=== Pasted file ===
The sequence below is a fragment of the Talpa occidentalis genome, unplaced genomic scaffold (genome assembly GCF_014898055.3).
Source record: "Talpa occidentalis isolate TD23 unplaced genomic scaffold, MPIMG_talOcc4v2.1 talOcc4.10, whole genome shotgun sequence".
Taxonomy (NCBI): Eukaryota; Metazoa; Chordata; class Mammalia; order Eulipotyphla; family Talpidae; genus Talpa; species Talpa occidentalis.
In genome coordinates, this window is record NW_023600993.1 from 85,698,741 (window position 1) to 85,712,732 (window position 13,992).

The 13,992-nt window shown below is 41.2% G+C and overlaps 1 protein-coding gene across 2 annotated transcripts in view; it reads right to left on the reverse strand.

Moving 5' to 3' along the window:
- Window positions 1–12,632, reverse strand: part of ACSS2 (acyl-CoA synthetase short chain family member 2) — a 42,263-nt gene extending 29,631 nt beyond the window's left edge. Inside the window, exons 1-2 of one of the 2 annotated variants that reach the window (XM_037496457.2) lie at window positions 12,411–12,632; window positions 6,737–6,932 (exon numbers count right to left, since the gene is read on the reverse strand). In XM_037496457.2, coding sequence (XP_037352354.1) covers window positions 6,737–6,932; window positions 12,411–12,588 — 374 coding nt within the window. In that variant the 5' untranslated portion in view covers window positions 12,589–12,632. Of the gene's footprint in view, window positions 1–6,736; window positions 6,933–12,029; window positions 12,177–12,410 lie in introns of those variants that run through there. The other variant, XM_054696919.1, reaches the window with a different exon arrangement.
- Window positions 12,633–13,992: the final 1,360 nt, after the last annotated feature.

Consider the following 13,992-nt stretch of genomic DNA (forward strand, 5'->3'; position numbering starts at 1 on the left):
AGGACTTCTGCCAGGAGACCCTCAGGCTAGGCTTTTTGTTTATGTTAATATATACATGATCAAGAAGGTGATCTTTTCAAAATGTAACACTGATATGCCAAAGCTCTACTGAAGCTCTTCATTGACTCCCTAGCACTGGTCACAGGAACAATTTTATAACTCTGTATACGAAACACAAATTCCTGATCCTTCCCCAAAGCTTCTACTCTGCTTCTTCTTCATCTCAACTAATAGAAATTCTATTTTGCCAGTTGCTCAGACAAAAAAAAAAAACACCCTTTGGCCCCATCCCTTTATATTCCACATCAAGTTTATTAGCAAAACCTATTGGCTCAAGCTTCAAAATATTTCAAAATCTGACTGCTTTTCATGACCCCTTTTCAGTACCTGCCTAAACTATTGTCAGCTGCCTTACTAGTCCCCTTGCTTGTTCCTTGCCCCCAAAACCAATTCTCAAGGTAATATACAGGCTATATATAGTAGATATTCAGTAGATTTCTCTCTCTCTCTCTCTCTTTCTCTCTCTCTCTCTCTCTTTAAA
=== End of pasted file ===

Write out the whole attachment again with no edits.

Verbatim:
The sequence below is a fragment of the Talpa occidentalis genome, unplaced genomic scaffold (genome assembly GCF_014898055.3).
Source record: "Talpa occidentalis isolate TD23 unplaced genomic scaffold, MPIMG_talOcc4v2.1 talOcc4.10, whole genome shotgun sequence".
Taxonomy (NCBI): Eukaryota; Metazoa; Chordata; class Mammalia; order Eulipotyphla; family Talpidae; genus Talpa; species Talpa occidentalis.
In genome coordinates, this window is record NW_023600993.1 from 85,698,741 (window position 1) to 85,712,732 (window position 13,992).

The 13,992-nt window shown below is 41.2% G+C and overlaps 1 protein-coding gene across 2 annotated transcripts in view; it reads right to left on the reverse strand.

Moving 5' to 3' along the window:
- Window positions 1–12,632, reverse strand: part of ACSS2 (acyl-CoA synthetase short chain family member 2) — a 42,263-nt gene extending 29,631 nt beyond the window's left edge. Inside the window, exons 1-2 of one of the 2 annotated variants that reach the window (XM_037496457.2) lie at window positions 12,411–12,632; window positions 6,737–6,932 (exon numbers count right to left, since the gene is read on the reverse strand). In XM_037496457.2, coding sequence (XP_037352354.1) covers window positions 6,737–6,932; window positions 12,411–12,588 — 374 coding nt within the window. In that variant the 5' untranslated portion in view covers window positions 12,589–12,632. Of the gene's footprint in view, window positions 1–6,736; window positions 6,933–12,029; window positions 12,177–12,410 lie in introns of those variants that run through there. The other variant, XM_054696919.1, reaches the window with a different exon arrangement.
- Window positions 12,633–13,992: the final 1,360 nt, after the last annotated feature.

Consider the following 13,992-nt stretch of genomic DNA (forward strand, 5'->3'; position numbering starts at 1 on the left):
AGGACTTCTGCCAGGAGACCCTCAGGCTAGGCTTTTTGTTTATGTTAATATATACATGATCAAGAAGGTGATCTTTTCAAAATGTAACACTGATATGCCAAAGCTCTACTGAAGCTCTTCATTGACTCCCTAGCACTGGTCACAGGAACAATTTTATAACTCTGTATACGAAACACAAATTCCTGATCCTTCCCCAAAGCTTCTACTCTGCTTCTTCTTCATCTCAACTAATAGAAATTCTATTTTGCCAGTTGCTCAGACAAAAAAAAAAAACACCCTTTGGCCCCATCCCTTTATATTCCACATCAAGTTTATTAGCAAAACCTATTGGCTCAAGCTTCAAAATATTTCAAAATCTGACTGCTTTTCATGACCCCTTTTCAGTACCTGCCTAAACTATTGTCAGCTGCCTTACTAGTCCCCTTGCTTGTTCCTTGCCCCCAAAACCAATTCTCAAGGTAATATACAGGCTATATATAGTAGATATTCAGTAGATTTCTCTCTCTCTCTCTCTCTTTCTCTCTCTCTCTCTCTCTTTAAA